A healthy non-diabetic will typically have a blood glucose level within a tightly controlled range, usually below 5mmol/l for the majority of the time. This equates to a glycated haemoglobin (HbA1c) of below 5%. The current health service ‘target’ HbA1c of 7% is roughly equivalent to an average blood glucose approximately 50% higher than that of a non-diabetic.

    What about cholesterol?

    Diabetics are right to be fearful of the risks of heart disease, since rates are many times higher than those of non-diabetics.
    Since around 80% of the cholesterol in the body is actually manufactured by the liver and the cells, relatively little comes directly from the diet. Total cholesterol is however now widely recognised as a very poor indicator of heart disease risk.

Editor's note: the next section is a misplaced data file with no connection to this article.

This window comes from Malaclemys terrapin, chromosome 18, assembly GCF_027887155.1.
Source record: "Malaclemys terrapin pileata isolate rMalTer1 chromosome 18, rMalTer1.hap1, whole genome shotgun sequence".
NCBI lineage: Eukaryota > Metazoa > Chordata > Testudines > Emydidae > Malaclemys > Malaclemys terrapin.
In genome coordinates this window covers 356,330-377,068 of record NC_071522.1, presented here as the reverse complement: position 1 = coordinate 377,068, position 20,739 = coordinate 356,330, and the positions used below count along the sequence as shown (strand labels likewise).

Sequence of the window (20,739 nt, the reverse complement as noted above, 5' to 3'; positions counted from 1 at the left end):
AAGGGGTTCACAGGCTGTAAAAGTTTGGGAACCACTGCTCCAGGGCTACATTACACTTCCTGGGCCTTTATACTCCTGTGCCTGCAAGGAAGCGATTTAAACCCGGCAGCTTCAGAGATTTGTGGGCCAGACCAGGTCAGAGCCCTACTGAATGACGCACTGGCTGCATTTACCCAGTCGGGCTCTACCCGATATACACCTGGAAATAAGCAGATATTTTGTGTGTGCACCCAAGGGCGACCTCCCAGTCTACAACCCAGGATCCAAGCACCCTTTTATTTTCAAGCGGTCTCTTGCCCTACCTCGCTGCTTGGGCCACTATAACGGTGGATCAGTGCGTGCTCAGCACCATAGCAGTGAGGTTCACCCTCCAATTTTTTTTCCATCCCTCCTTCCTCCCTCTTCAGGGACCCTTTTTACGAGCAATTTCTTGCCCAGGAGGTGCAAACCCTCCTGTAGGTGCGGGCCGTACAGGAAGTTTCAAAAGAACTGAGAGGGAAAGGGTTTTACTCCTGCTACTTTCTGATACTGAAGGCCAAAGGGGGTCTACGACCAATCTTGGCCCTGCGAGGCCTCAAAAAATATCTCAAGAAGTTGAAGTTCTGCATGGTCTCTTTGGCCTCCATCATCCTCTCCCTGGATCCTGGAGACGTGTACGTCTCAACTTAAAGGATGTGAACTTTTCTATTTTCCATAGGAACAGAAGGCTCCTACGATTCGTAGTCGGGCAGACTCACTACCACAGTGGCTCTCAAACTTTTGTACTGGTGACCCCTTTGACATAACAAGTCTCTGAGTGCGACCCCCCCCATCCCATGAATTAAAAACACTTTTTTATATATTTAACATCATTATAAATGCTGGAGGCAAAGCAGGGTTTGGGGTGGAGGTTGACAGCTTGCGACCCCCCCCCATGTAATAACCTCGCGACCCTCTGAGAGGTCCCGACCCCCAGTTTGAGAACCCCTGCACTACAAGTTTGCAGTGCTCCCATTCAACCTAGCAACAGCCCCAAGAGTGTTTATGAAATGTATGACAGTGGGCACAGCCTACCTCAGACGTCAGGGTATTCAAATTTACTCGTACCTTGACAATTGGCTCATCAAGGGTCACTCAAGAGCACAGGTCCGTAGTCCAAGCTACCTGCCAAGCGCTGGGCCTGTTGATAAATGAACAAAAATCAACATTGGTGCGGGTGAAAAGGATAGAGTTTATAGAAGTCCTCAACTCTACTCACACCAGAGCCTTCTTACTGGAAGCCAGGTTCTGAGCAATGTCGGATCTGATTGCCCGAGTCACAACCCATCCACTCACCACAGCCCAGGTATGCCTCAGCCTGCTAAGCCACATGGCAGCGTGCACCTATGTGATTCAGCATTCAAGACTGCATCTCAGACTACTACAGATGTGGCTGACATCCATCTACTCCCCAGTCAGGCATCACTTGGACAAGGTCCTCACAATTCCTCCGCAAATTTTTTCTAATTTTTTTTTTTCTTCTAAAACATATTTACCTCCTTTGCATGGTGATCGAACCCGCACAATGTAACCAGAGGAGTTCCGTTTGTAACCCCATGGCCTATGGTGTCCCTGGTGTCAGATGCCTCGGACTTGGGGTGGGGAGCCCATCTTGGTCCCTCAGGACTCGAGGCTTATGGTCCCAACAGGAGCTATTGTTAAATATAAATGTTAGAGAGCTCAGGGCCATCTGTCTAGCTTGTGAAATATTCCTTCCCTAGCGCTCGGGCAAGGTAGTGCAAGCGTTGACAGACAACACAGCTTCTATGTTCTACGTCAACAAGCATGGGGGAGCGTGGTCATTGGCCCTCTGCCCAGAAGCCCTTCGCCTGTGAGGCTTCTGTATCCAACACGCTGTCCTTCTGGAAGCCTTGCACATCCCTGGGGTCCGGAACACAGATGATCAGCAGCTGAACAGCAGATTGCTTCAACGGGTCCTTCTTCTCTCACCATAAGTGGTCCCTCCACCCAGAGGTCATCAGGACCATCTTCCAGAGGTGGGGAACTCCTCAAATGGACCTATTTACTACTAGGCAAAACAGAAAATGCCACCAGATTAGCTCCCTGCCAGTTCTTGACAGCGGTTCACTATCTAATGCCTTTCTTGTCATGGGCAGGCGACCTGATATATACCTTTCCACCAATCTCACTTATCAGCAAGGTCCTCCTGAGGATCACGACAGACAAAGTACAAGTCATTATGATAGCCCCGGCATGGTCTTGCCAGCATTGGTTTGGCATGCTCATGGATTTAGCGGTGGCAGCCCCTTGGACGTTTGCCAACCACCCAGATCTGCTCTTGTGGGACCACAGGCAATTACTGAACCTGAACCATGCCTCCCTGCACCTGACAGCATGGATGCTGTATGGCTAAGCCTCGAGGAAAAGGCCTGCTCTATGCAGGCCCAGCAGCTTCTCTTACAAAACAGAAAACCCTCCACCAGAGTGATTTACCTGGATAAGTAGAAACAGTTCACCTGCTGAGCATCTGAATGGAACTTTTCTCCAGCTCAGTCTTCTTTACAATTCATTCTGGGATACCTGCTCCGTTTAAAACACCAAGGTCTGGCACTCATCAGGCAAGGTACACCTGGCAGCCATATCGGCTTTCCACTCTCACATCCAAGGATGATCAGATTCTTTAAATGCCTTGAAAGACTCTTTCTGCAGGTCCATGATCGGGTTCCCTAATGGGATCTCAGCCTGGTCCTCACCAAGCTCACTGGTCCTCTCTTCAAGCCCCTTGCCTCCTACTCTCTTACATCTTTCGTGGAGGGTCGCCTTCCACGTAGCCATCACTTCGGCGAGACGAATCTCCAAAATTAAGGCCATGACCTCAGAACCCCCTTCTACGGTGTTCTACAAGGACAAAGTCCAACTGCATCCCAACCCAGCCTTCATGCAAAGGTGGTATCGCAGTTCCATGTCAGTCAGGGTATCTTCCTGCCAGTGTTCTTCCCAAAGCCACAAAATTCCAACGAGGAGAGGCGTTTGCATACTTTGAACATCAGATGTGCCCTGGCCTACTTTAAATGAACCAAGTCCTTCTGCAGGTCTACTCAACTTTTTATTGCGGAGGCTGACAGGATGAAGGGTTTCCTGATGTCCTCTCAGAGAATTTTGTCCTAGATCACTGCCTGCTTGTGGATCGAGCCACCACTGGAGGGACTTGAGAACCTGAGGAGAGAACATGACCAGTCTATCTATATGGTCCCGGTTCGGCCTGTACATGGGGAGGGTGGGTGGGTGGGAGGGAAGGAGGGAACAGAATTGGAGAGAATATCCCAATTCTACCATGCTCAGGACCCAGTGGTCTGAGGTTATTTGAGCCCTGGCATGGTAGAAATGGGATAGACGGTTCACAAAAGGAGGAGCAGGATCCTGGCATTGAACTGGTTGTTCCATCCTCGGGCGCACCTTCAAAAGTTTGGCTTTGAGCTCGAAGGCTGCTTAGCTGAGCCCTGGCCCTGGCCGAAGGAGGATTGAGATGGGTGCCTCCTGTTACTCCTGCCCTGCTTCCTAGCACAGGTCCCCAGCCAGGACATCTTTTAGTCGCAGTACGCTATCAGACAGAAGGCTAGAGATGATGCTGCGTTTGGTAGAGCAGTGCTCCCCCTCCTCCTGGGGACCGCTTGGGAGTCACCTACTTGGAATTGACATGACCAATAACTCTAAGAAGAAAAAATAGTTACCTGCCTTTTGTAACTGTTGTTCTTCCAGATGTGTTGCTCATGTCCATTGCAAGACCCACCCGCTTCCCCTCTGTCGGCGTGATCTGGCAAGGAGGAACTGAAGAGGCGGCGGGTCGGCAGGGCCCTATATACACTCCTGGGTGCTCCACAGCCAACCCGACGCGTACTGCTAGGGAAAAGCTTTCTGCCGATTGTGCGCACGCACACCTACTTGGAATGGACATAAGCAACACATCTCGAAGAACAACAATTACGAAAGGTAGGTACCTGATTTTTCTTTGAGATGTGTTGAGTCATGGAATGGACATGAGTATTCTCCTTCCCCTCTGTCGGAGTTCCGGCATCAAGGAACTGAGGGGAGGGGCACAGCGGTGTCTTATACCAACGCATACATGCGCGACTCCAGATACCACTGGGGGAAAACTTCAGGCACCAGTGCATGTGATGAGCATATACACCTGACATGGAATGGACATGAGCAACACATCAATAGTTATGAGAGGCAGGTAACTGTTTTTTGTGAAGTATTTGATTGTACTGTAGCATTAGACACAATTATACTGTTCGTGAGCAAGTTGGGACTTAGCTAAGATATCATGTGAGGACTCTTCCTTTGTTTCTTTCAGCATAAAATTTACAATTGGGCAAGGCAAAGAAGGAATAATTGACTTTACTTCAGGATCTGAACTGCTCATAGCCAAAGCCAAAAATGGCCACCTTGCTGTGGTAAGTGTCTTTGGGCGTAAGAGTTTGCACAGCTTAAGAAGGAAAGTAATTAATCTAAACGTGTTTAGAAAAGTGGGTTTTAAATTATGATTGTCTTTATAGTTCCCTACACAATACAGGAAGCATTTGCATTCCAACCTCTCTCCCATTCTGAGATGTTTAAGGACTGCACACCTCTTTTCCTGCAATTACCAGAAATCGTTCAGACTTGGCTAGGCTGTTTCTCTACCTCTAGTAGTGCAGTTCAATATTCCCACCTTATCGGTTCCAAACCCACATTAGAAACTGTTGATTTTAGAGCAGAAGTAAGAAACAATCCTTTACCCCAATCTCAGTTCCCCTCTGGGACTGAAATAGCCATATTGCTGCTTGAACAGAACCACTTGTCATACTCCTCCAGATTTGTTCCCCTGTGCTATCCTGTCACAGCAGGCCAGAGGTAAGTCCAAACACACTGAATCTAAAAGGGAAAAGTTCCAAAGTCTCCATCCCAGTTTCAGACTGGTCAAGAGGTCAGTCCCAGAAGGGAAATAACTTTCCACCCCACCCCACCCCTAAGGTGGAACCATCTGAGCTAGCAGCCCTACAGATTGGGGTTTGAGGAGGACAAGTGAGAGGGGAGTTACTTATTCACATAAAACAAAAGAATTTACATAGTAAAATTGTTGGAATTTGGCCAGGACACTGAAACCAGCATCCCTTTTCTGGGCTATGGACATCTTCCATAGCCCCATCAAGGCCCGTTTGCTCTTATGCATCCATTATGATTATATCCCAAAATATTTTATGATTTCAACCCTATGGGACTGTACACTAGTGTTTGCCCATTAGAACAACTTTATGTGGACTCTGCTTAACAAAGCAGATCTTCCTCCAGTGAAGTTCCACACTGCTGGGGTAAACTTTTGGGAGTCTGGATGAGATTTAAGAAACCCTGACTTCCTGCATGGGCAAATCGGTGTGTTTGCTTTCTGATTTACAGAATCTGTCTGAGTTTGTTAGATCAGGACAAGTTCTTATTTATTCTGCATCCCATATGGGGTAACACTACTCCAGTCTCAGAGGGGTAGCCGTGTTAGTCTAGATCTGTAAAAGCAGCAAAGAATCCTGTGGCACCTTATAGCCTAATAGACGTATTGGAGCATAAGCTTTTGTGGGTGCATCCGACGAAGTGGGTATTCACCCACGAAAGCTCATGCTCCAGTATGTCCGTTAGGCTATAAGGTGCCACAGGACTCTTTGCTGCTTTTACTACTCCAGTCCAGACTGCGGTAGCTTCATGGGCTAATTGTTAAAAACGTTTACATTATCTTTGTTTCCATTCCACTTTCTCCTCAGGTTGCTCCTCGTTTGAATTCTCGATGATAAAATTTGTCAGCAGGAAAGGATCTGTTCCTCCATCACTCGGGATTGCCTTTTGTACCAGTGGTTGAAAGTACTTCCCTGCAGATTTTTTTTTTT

Far more meaningful are the individual components of total cholesterol, known as high density lipoprotein (HDL) and triglycerides. Trig. / HDL ratio is perhaps the single most significant measure of heart disease risk.
    The lower the triglycerides and the higher the HDL, the better.
    Insulin and glucose combine to raise triglycerides and lower HDL, which is why a low fat, high carbohydrate diet may actually increase heart disease risk. It’s commonly reported that those on low carb diets have lower cholesterol levels and certainly much improved trig. / HDL ratios.

    What about weight loss?